Organize

I can attest that the only way change has ever happened is when regular folks organize together.  Governments and systems never change on their own – never ever ever.  They only respond to pressure from outside groups to do the right thing.  So much has changed in the disability world over the past 50 years.  People with Down syndrome are no longer automatically institutionalized at birth. Now our kids are included, for the most part, in their community schools. It wasn’t until the 1980’s that heart defects in babies with Down syndrome were even surgically fixed – before that, babies were left to die because of ‘quality of life’ bullshit.   Do you think this positive change happened because of bureaucrats?  No way my friends.  These advancements happened because families stood up, organized and told their stories.  They insisted that the status quo wasn’t okay anymore.  Change came from the people, not from bureaucrats, who, save for rare champion, are only invested in keeping things the same.

Celebrate unpaid work

A long time ago, I belonged to a Ottawa based group called Feminist Mothers At Home.  This group of moms was lobbying the government for recognition of the value of all unpaid caregiving work – including caring for children, elderly parents, or loved ones who were sick or had disabilities.  My involvement with them taught me an early lesson: in society’s eyes, you do have to be counted to count.  Other wiser moms taught me that women are often silenced and the value of speaking our truths.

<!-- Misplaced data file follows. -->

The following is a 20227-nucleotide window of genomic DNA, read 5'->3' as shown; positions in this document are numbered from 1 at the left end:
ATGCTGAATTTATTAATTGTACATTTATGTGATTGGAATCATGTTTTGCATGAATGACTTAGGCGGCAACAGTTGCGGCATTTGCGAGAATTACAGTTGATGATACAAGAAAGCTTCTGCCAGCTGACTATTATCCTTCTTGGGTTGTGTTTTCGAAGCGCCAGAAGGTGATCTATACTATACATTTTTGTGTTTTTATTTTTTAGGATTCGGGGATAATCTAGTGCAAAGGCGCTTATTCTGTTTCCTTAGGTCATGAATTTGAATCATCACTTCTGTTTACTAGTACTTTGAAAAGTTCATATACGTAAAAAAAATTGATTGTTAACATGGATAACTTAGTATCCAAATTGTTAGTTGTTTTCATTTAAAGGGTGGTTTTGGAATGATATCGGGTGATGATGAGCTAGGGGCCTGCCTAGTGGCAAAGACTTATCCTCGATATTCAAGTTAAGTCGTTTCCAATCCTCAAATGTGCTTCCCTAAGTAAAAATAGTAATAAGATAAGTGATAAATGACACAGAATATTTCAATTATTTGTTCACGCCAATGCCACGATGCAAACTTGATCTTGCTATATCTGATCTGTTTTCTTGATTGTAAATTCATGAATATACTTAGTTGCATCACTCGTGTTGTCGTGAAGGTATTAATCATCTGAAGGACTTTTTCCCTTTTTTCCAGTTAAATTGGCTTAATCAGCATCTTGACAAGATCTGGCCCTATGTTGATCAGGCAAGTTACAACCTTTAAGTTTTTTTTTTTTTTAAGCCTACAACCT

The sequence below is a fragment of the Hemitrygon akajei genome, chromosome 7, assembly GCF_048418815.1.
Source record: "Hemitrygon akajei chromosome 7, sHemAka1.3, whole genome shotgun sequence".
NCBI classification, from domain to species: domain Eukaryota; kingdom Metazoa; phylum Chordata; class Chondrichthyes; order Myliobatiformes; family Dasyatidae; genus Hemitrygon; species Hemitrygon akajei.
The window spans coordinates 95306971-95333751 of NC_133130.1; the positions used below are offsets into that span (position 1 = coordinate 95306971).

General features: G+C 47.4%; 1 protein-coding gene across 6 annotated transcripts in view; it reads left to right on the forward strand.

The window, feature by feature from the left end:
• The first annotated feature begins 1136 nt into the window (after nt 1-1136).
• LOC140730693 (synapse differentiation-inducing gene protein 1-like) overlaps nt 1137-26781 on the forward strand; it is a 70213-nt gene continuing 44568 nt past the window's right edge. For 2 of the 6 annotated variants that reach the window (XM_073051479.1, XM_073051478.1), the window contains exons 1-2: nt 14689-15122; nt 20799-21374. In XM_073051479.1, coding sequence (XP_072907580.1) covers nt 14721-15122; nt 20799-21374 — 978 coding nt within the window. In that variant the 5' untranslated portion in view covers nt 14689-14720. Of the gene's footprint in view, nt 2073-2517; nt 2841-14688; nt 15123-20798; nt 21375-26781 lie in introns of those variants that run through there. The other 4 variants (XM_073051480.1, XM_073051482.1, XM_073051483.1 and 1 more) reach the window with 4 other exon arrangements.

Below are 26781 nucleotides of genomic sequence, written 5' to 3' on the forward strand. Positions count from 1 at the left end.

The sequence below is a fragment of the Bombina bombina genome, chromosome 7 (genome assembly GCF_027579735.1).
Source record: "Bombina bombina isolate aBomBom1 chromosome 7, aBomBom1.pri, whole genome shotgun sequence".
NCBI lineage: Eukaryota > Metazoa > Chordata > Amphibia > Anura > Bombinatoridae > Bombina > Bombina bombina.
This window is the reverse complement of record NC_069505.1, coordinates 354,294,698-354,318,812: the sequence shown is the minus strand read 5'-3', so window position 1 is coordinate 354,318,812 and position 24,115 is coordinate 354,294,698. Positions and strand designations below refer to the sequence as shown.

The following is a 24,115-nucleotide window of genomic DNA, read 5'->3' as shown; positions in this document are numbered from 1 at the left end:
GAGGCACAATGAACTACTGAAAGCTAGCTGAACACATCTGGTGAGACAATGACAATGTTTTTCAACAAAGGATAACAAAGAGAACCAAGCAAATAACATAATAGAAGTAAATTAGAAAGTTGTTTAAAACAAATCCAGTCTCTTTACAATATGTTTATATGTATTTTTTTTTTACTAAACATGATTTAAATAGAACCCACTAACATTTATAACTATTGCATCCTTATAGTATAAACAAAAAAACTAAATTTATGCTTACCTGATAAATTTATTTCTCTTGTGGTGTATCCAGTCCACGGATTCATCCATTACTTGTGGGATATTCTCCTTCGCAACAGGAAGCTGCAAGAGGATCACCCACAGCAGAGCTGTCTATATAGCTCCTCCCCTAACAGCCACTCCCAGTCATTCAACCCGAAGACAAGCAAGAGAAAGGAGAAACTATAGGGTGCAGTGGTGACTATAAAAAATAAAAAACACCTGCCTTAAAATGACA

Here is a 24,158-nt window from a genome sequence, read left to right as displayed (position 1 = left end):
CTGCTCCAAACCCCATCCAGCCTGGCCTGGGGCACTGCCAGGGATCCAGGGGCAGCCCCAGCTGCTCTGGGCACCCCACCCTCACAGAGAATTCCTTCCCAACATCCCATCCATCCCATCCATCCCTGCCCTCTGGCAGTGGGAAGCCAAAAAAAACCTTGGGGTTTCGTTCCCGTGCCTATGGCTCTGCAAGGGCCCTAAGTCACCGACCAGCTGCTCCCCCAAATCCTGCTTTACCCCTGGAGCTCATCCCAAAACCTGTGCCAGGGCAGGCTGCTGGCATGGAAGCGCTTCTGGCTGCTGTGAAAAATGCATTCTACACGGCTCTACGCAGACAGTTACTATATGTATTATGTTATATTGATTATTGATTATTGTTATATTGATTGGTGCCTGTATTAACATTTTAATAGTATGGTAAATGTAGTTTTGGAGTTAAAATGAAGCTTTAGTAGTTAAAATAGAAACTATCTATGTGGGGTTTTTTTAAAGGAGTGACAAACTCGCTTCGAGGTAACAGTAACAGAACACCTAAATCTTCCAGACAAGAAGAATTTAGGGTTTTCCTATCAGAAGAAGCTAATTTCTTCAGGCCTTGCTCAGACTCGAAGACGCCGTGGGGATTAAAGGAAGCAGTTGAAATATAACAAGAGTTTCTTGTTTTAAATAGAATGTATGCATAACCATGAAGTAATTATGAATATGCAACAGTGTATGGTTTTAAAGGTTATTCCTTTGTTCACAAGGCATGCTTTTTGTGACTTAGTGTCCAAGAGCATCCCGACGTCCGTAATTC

I’ve never used the terms ‘volunteering’ or ‘stay at home mom.’  I prefer to say unpaid work.  This work is important – uncounted, undervalued, unrecognized – but caring for others is the glue that holds our whole world together.   If I meet someone new, I ask – do you work outside the home or at home?  Because work is work is work – whether you get paid or not.

Recalibrate

When I heard Ian Brown speak in October, he said his son Walker has taught him to constantly recalibrate.  It is true that our kids show us what’s important in life, but I’ve been guilty of ignoring that, or fighting it if it isn’t in alignment with what I thought was true.  A big part of paid work is identity.  I’ve had to constantly adjust my identity over the years and this has been hard.  Give yourself time to grieve for the loss of the so-called perfect life, in order to accept the life you have.  This might mean mourning career plans or graduate degrees.

In some ways, it is easier to wake up, get dressed up, arrive at my office, go to meetings, feel important.  When I have a job, the ‘who’ part of who I am is pre-packaged and handed to me for 7.5 hours a day.  When I’m set adrift on my own, I have to make this up myself, every single day.  Recalibration is about constant change, but recalibration must be done to find peace in your heart.